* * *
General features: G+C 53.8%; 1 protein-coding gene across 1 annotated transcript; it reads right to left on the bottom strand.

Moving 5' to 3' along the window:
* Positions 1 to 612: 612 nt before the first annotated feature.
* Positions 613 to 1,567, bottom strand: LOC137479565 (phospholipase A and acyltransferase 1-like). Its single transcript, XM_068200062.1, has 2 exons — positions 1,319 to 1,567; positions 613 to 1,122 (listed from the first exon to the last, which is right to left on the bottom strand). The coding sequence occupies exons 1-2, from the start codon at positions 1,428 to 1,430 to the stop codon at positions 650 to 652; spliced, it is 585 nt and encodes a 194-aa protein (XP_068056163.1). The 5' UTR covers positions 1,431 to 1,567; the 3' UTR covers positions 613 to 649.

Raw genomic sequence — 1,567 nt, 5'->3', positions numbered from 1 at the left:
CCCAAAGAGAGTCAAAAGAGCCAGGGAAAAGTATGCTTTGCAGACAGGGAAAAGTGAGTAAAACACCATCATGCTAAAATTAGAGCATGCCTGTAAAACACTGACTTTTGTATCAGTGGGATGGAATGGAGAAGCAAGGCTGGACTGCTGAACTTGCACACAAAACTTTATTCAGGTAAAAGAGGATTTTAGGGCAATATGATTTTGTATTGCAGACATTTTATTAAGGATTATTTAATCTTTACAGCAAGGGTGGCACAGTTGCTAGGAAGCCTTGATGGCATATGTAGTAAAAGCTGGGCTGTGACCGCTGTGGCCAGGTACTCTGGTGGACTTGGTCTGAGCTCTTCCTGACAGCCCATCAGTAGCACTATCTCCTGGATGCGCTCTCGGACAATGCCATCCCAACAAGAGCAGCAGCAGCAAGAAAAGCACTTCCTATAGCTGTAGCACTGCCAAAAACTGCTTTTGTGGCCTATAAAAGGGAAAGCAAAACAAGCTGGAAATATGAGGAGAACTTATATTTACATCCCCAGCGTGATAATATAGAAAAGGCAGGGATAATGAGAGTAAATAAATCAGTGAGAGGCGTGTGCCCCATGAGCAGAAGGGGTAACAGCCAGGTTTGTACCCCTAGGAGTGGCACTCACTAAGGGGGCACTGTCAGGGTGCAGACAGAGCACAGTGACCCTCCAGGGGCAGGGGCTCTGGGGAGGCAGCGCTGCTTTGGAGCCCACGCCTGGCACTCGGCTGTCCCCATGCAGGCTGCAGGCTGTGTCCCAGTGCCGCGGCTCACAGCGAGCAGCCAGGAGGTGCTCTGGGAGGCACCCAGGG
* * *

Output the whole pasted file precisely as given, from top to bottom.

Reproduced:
General features: G+C 53.8%; 1 protein-coding gene across 1 annotated transcript; it reads right to left on the bottom strand.

Moving 5' to 3' along the window:
* Positions 1 to 612: 612 nt before the first annotated feature.
* Positions 613 to 1,567, bottom strand: LOC137479565 (phospholipase A and acyltransferase 1-like). Its single transcript, XM_068200062.1, has 2 exons — positions 1,319 to 1,567; positions 613 to 1,122 (listed from the first exon to the last, which is right to left on the bottom strand). The coding sequence occupies exons 1-2, from the start codon at positions 1,428 to 1,430 to the stop codon at positions 650 to 652; spliced, it is 585 nt and encodes a 194-aa protein (XP_068056163.1). The 5' UTR covers positions 1,431 to 1,567; the 3' UTR covers positions 613 to 649.

Raw genomic sequence — 1,567 nt, 5'->3', positions numbered from 1 at the left:
CCCAAAGAGAGTCAAAAGAGCCAGGGAAAAGTATGCTTTGCAGACAGGGAAAAGTGAGTAAAACACCATCATGCTAAAATTAGAGCATGCCTGTAAAACACTGACTTTTGTATCAGTGGGATGGAATGGAGAAGCAAGGCTGGACTGCTGAACTTGCACACAAAACTTTATTCAGGTAAAAGAGGATTTTAGGGCAATATGATTTTGTATTGCAGACATTTTATTAAGGATTATTTAATCTTTACAGCAAGGGTGGCACAGTTGCTAGGAAGCCTTGATGGCATATGTAGTAAAAGCTGGGCTGTGACCGCTGTGGCCAGGTACTCTGGTGGACTTGGTCTGAGCTCTTCCTGACAGCCCATCAGTAGCACTATCTCCTGGATGCGCTCTCGGACAATGCCATCCCAACAAGAGCAGCAGCAGCAAGAAAAGCACTTCCTATAGCTGTAGCACTGCCAAAAACTGCTTTTGTGGCCTATAAAAGGGAAAGCAAAACAAGCTGGAAATATGAGGAGAACTTATATTTACATCCCCAGCGTGATAATATAGAAAAGGCAGGGATAATGAGAGTAAATAAATCAGTGAGAGGCGTGTGCCCCATGAGCAGAAGGGGTAACAGCCAGGTTTGTACCCCTAGGAGTGGCACTCACTAAGGGGGCACTGTCAGGGTGCAGACAGAGCACAGTGACCCTCCAGGGGCAGGGGCTCTGGGGAGGCAGCGCTGCTTTGGAGCCCACGCCTGGCACTCGGCTGTCCCCATGCAGGCTGCAGGCTGTGTCCCAGTGCCGCGGCTCACAGCGAGCAGCCAGGAGGTGCTCTGGGAGGCACCCAGGG